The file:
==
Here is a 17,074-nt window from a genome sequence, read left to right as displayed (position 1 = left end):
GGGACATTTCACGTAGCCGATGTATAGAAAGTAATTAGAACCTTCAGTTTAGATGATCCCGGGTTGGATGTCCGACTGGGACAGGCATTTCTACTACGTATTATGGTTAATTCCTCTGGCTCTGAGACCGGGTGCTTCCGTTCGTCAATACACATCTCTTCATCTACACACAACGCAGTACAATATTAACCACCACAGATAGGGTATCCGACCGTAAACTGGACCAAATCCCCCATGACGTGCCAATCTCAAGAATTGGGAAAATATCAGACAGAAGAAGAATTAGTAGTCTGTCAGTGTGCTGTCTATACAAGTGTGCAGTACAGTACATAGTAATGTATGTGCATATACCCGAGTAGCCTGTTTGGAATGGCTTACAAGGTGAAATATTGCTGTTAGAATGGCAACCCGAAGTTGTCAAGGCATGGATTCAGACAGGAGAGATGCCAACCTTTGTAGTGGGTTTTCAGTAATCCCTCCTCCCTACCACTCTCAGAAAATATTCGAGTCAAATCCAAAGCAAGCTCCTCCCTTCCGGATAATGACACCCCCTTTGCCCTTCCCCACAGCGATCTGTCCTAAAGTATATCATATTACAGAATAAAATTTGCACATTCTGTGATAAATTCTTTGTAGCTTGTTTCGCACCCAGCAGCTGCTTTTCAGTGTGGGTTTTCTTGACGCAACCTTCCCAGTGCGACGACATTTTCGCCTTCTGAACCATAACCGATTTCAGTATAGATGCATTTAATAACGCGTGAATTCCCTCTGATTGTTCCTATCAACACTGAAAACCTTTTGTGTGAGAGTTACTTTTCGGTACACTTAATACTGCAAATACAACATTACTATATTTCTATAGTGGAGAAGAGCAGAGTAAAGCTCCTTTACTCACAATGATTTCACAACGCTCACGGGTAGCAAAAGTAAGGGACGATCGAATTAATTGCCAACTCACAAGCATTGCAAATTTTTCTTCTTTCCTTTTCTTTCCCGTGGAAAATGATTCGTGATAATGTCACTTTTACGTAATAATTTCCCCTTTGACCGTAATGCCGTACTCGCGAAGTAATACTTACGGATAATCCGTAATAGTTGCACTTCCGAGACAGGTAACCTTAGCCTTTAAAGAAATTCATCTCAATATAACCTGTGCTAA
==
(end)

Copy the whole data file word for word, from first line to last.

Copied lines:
Here is a 17,074-nt window from a genome sequence, read left to right as displayed (position 1 = left end):
GGGACATTTCACGTAGCCGATGTATAGAAAGTAATTAGAACCTTCAGTTTAGATGATCCCGGGTTGGATGTCCGACTGGGACAGGCATTTCTACTACGTATTATGGTTAATTCCTCTGGCTCTGAGACCGGGTGCTTCCGTTCGTCAATACACATCTCTTCATCTACACACAACGCAGTACAATATTAACCACCACAGATAGGGTATCCGACCGTAAACTGGACCAAATCCCCCATGACGTGCCAATCTCAAGAATTGGGAAAATATCAGACAGAAGAAGAATTAGTAGTCTGTCAGTGTGCTGTCTATACAAGTGTGCAGTACAGTACATAGTAATGTATGTGCATATACCCGAGTAGCCTGTTTGGAATGGCTTACAAGGTGAAATATTGCTGTTAGAATGGCAACCCGAAGTTGTCAAGGCATGGATTCAGACAGGAGAGATGCCAACCTTTGTAGTGGGTTTTCAGTAATCCCTCCTCCCTACCACTCTCAGAAAATATTCGAGTCAAATCCAAAGCAAGCTCCTCCCTTCCGGATAATGACACCCCCTTTGCCCTTCCCCACAGCGATCTGTCCTAAAGTATATCATATTACAGAATAAAATTTGCACATTCTGTGATAAATTCTTTGTAGCTTGTTTCGCACCCAGCAGCTGCTTTTCAGTGTGGGTTTTCTTGACGCAACCTTCCCAGTGCGACGACATTTTCGCCTTCTGAACCATAACCGATTTCAGTATAGATGCATTTAATAACGCGTGAATTCCCTCTGATTGTTCCTATCAACACTGAAAACCTTTTGTGTGAGAGTTACTTTTCGGTACACTTAATACTGCAAATACAACATTACTATATTTCTATAGTGGAGAAGAGCAGAGTAAAGCTCCTTTACTCACAATGATTTCACAACGCTCACGGGTAGCAAAAGTAAGGGACGATCGAATTAATTGCCAACTCACAAGCATTGCAAATTTTTCTTCTTTCCTTTTCTTTCCCGTGGAAAATGATTCGTGATAATGTCACTTTTACGTAATAATTTCCCCTTTGACCGTAATGCCGTACTCGCGAAGTAATACTTACGGATAATCCGTAATAGTTGCACTTCCGAGACAGGTAACCTTAGCCTTTAAAGAAATTCATCTCAATATAACCTGTGCTAA